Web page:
Indonesia’s coal ban sends prices soaring, other exporters fail to step up

Indonesia is the top exporter and one of the largest producers of coal. (Stock Image)

(The opinions expressed here are those of the author, Clyde Russell, a columnist for Reuters.)

Indonesia’s short-lived ban on exporting coal has sent ructions through the seaborne market for the fuel in Asia, with the fallout likely to last beyond the initial shortage of available cargoes.

The short-term impact of the sudden ban announced on Jan. 1 by the world’s largest exporter of the polluting fuel was to send prices for cargoes from other major shippers soaring back toward last year’s record highs.

The longer-term impact is that the key planks of being cheap and reliable, promoted by the coal industry in its battle for survival against cleaner energy alternatives, are seriously undermined.

Indonesia’s government imposed a month-long ban on Jan. 1 on coal exports in a bid to ensure sufficient domestic supplies, but by Jan. 20 restrictions were being eased with 139 companies allowed to ship the fuel overseas.

However, it’s likely that the seaborne market will be short of several million tonnes in January and February as it will take time for Indonesia’s shipments to return to more normal levels.

The supply crunch is being exacerbated by the inability of some major exporters, such as Russia and South Africa, to boost their shipments, with only Australia likely to ship more coal in January than it did in December.

Indonesia is on track to export 17.7 million tonnes of coal in January, according to vessel-tracking and port data compiled by commodity consultants Kpler.

This will be some 43% below December’s 31.29 million tonnes and the weakest month since Kpler starting compiling data in January 2017.

Australia’s exports of all grades of coal are expected by Kpler to be around 31.29 million tonnes in January, up from December’s 29.74 million and the highest since September last year.

Indonesia coal exports

But much of the gain in Australia’s exports in January is likely to be for coking coal used to make steel, rather than thermal coal for power plants.

Australia’s thermal coal shipments are likely to be around 17.22 million tonnes in January, up just 380,000 tonnes from December’s 16.84 million, according to Kpler.

Russia’s coal exports are estimated at 9.70 million tonnes in January, down from 13.23 million in December, while South Africa is forecast to export 4.5 million tonnes in January, down from 5.43 million the previous month.

The shipping data makes it clear that coal supply issues extend beyond Indonesia and the other major exporters, Australia excepted, have been unable to take advantage of the shortage created by Jakarta’s ban.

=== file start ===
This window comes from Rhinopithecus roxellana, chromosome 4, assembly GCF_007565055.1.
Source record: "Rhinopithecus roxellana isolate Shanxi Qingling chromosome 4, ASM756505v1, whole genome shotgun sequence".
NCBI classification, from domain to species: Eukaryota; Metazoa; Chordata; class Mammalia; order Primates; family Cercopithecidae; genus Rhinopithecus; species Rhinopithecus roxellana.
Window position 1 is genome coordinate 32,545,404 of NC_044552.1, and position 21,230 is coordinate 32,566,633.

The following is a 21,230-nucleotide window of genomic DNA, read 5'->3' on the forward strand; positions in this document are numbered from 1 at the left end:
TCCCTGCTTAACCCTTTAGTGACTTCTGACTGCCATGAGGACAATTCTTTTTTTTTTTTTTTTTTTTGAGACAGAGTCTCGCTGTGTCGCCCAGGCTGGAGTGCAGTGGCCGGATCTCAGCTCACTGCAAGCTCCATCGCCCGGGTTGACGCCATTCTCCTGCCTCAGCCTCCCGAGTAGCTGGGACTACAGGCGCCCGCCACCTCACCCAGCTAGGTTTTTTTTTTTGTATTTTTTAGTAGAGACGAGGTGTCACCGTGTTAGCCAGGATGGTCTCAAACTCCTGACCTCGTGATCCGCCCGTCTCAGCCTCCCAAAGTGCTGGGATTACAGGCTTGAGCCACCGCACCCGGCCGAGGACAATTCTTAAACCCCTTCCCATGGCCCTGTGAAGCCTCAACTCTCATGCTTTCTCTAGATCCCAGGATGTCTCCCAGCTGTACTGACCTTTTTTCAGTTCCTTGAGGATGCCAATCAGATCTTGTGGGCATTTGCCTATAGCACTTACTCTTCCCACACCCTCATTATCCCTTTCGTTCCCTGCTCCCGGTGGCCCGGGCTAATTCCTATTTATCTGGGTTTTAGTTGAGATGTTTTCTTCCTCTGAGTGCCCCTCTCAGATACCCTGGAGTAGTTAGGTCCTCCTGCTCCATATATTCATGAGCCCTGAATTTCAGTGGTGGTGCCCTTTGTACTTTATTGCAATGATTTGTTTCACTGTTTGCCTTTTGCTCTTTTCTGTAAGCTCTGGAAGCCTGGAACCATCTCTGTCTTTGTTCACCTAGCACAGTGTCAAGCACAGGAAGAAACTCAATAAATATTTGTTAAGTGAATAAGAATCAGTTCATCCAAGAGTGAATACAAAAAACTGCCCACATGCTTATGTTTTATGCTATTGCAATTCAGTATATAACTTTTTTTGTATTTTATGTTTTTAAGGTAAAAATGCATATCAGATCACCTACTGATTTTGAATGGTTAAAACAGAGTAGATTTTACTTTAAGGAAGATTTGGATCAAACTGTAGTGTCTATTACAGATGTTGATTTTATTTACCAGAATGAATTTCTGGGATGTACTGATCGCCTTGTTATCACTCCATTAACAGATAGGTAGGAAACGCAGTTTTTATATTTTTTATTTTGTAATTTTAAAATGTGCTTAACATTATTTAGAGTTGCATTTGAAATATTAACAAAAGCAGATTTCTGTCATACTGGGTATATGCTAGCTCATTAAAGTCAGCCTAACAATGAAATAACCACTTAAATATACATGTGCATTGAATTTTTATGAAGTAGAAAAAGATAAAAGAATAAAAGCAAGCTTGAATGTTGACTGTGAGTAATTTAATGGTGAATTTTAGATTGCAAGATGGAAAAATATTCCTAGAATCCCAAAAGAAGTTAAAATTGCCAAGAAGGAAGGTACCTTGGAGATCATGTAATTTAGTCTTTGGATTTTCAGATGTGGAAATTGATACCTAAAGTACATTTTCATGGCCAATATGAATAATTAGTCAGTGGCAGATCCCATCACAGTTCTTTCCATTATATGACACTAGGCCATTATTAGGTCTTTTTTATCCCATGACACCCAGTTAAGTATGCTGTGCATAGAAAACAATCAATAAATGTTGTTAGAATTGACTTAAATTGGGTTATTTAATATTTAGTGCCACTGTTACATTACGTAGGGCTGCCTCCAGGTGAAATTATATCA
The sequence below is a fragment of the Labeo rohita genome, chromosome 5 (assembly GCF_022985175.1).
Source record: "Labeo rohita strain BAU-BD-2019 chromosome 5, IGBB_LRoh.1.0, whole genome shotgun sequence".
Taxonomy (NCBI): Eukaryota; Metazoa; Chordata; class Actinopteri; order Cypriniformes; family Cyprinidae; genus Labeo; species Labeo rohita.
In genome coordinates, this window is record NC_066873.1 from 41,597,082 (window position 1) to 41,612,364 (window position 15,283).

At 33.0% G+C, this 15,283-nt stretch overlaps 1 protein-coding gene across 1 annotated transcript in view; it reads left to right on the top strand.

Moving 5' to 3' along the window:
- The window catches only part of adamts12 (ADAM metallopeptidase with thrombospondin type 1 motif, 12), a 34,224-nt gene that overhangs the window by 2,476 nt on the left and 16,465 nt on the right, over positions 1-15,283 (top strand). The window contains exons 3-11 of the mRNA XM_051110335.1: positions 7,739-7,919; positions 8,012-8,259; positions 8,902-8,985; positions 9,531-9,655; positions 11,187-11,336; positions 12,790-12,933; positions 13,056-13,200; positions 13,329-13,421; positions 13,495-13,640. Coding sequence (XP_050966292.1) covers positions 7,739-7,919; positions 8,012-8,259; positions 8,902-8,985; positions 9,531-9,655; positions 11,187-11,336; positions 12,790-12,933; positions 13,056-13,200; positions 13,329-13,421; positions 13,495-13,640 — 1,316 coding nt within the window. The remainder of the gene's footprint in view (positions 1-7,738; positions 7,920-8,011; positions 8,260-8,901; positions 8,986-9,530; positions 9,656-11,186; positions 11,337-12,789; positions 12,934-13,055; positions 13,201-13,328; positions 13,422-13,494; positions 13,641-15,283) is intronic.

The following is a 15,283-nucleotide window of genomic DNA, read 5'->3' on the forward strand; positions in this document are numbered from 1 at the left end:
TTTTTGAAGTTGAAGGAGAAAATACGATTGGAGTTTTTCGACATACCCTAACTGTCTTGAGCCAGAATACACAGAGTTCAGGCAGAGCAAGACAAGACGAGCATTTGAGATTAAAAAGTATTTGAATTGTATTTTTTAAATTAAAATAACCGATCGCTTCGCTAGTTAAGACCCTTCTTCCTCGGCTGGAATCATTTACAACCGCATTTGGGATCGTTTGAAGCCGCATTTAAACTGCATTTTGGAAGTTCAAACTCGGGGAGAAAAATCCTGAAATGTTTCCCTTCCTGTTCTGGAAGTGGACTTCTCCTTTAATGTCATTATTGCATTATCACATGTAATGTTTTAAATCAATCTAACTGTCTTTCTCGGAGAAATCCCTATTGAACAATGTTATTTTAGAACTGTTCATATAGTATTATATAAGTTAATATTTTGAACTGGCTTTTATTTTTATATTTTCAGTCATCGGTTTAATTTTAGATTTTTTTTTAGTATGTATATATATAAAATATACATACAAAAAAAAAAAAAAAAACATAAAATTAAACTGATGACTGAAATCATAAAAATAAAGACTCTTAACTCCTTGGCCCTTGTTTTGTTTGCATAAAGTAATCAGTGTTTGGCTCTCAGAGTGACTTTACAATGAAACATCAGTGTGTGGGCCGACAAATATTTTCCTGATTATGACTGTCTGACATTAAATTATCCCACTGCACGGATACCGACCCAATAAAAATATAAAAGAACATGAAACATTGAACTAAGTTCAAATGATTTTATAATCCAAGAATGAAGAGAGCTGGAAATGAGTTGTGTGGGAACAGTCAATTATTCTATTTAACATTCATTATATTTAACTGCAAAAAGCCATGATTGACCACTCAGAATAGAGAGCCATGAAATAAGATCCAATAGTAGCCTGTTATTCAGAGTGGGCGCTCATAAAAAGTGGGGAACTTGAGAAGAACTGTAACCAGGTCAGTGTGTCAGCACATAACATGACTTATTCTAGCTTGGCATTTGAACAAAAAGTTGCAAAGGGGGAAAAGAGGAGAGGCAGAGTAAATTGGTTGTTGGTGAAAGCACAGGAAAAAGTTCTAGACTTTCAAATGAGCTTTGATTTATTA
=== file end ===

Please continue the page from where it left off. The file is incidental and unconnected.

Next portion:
Price surge

With coal in short supply it’s not surprising that prices have rallied, with the benchmark Australian thermal coal price, the Newcastle Port Weekly Index , as assessed by commodity price reporting agency Argus, surging to $243.97 a tonne in the week to Jan. 21.

This is up 59% from the recent low of $153.10 a tonne in the week to Nov. 12, and the price is closing in on the record high of $252.72, reached in the week to Oct. 15.

There have been reports of a Newcastle cargo changing hands at more than $300 a tonne, which if confirmed would show the desperation of some buyers to secure coal.

Russian coal prices at the eastern port of Vostochny have also surged, with IHS McCloskey assessing cargoes at $233 a tonne last week, up from recent lows around $155 in mid-November.

South African thermal coal for export from Richards Bay has also gained, rising to $162.58 a tonne last week from the recent low of $125.35 at the start of 2022.

These prices are likely to moderate as Indonesian cargoes return to the market and also as the peak northern winter demand period winds down.

But high coal prices and the threat of resource nationalism, as shown by Indonesia’s sudden export ban, point to a more worrying longer term future for seaborne coal in Asia.

Price sensitive buyers such as India and the Philippines will be forced to look at alternatives to importing coal, either from producing more domestically or switching to alternatives such as renewable energy plus storage or natural gas.

Traditional buyers such as Japan and South Korea may be better placed to afford high prices, but they too will be looking at alternatives given their long-term commitments to net-zero carbon emissions.

China, the world’s biggest coal importer, will also likely seek to minimise imports by keeping domestic output at high levels and investing more in alternatives.

(Editing by Stephen Coates)

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